'Curious' North Atlantic right whale yearling spotted by whale-watching tour
People were able to see the young North Atlantic right whale from shore
A curious endangered North Atlantic right whale yearling was spotted by a whale-watching tour Tuesday, something that used to be a common occurrence but now draws spectators to the shore.
The young whale, which was a calf in 2019, was spotted off Campobello Island by the Quoddy Link Marine tour boat. They contacted the Canadian Whale Institute, who followed the whale as it swam along the Deer Island shore, to Eastport, Maine, and back into Canadian waters toward the Bay of Fundy.
Moira Brown, scientist with the Institute, was on the boat that followed the whale. She said everyone was delighted to see a healthy young whale.
"It was a big day. It's exciting," she said. "It's always good to see a whale that was a calf last year. Now we know that whale is still alive and thriving."
She said ideally, the whale would go back into the middle of the Bay of Fundy, away from the coastal activities.
"Hopefully it will soon," she said.
Eight years ago it would have been more common to spot right whales in the Bay of Fundy region.
But changing water temperature and redistribution of plankton means they've moved toward the Gulf of St. Lawrence, where they are unfortunately less protected from fishing gear entanglements and ship strikes.
Last year, 10 right whales were found dead in Canadian and United States water. There are around 400 North Atlantic right whales remaining in the world.
"We see a few here each year but not near as many as it used to be," Brown said.
"People know about right whales here, they've been in the Bay of Fundy, you know, for four decades ... When we were over along the shore especially in Eastport there were people standing on there, on the shoreline and on their decks of their houses, checking it out."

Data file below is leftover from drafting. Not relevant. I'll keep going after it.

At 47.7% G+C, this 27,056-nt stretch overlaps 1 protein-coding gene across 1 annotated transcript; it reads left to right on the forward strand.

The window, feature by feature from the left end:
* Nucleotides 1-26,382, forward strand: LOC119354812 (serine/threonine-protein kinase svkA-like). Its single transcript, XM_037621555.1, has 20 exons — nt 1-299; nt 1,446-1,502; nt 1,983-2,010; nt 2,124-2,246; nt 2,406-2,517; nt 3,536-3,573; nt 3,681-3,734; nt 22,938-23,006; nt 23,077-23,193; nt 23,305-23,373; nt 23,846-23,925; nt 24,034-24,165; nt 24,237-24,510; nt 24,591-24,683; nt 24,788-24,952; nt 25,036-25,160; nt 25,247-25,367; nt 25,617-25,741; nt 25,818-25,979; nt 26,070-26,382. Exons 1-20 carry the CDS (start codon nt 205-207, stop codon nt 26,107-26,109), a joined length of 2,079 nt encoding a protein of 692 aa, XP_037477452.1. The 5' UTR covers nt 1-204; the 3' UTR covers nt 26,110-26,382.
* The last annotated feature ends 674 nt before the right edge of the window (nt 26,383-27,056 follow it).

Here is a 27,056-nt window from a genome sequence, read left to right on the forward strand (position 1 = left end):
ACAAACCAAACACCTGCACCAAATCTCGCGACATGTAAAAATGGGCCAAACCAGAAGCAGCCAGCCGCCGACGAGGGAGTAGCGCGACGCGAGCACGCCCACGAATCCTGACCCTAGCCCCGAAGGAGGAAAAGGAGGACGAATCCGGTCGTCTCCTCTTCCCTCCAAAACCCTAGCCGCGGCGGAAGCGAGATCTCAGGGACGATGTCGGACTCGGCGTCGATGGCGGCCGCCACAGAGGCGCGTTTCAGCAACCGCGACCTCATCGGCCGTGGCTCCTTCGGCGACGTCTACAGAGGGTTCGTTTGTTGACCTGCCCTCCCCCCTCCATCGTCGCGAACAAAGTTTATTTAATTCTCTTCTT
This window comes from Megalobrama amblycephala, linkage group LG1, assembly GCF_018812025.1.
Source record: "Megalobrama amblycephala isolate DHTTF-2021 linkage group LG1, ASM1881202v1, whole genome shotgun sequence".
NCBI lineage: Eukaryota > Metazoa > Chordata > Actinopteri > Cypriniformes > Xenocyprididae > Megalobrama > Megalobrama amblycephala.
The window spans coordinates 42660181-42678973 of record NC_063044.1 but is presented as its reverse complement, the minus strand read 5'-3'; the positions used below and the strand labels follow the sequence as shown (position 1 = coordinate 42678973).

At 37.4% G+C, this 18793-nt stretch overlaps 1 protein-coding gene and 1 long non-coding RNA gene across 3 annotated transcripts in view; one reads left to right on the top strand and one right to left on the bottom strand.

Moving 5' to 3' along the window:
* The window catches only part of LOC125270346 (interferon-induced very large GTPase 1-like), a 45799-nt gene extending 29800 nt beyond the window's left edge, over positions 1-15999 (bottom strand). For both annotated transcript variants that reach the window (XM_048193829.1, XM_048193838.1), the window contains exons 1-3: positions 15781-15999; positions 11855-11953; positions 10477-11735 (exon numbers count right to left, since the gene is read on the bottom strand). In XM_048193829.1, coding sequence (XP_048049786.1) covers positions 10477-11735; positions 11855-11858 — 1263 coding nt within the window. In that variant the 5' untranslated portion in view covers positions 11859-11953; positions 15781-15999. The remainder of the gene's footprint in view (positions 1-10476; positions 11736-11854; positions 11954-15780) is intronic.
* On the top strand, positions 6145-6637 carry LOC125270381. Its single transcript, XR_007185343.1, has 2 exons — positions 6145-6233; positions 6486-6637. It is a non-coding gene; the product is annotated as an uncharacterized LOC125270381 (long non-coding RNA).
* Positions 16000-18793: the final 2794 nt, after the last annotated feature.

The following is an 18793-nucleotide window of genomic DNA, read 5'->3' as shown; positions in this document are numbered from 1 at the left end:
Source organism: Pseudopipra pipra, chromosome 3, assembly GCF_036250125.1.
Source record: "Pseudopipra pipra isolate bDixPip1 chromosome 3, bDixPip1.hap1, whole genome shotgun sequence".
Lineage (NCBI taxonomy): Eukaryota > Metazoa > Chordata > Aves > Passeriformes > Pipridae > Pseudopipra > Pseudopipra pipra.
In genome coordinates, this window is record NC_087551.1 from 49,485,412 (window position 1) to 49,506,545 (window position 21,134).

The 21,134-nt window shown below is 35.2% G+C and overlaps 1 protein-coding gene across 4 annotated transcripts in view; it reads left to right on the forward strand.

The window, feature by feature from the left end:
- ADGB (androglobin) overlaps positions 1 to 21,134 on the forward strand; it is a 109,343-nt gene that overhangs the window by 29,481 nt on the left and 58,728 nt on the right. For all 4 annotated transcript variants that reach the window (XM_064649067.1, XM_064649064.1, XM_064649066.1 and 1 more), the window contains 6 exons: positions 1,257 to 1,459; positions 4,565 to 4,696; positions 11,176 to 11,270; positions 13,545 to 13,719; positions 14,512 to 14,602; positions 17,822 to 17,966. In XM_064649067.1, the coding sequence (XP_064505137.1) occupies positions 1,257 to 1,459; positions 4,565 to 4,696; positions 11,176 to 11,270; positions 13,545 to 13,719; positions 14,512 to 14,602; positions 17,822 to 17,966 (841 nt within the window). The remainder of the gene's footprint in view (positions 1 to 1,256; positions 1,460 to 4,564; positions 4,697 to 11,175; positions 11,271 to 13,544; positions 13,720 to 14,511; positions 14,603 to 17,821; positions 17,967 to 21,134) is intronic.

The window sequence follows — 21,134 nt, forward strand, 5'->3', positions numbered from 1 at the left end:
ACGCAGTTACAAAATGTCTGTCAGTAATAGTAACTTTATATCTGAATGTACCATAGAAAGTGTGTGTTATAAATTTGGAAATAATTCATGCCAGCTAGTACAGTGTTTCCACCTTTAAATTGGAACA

Danielle Dion with Quoddy Link Marine was not there to see the whale, but said it's "an incredibly special sighting."
"For our passengers, it's a once-in-a-lifetime opportunity," she said.
Brown said when the whale was spotted, the Institute was able to to notify the harbour pilot who was on an incoming ship, so they could slow down the vessel and be careful not to get too close to the yearling.
A well-travelled 'curious' yearling
The New England Aquarium identified the whale as the 2019 calf of right whale #2791.
Brown said it was seen in the Gulf of St. Lawrence earlier with its mother and it was also seen earlier in 2019 in Florida where it was born.
"This is a young animal and many mammal species young animals are curious," she said. "So this little whale's already had some pretty good travels ... That's his backyard, the east coast of Canada and the U.S."
She said this whale would have been born between December 2018 and February 2019. She said it's pretty typical for young whales to leave their mother's sides when they're around a year old.
She said it looked healthy and looked to be a good size.
"It was certainly swimming well and making its way around."
Since 2017, 30 right whales have died in waters off Canada and the United States, with two-thirds of the deaths in Canadian waters. Since then, mandatory slow-down zones for ships have been made, and static and dynamic shipping closures have also been implemented, depending on whale sightings.
However, Dion says it's hard to read into this whale sighting as a sign of anything but a curious whale.
"There's not much that you can read into it about shifting patterns," she said.
She said this young whale was one of seven born in 2019. This year there were 10 births, but two have died because of suspected ship strikes.
"As sad as the right whale story sounds, it's really important to stay hopeful," she said. "If we can prevent these entanglements and prevent ship strikes from happening, then these whales do have a future."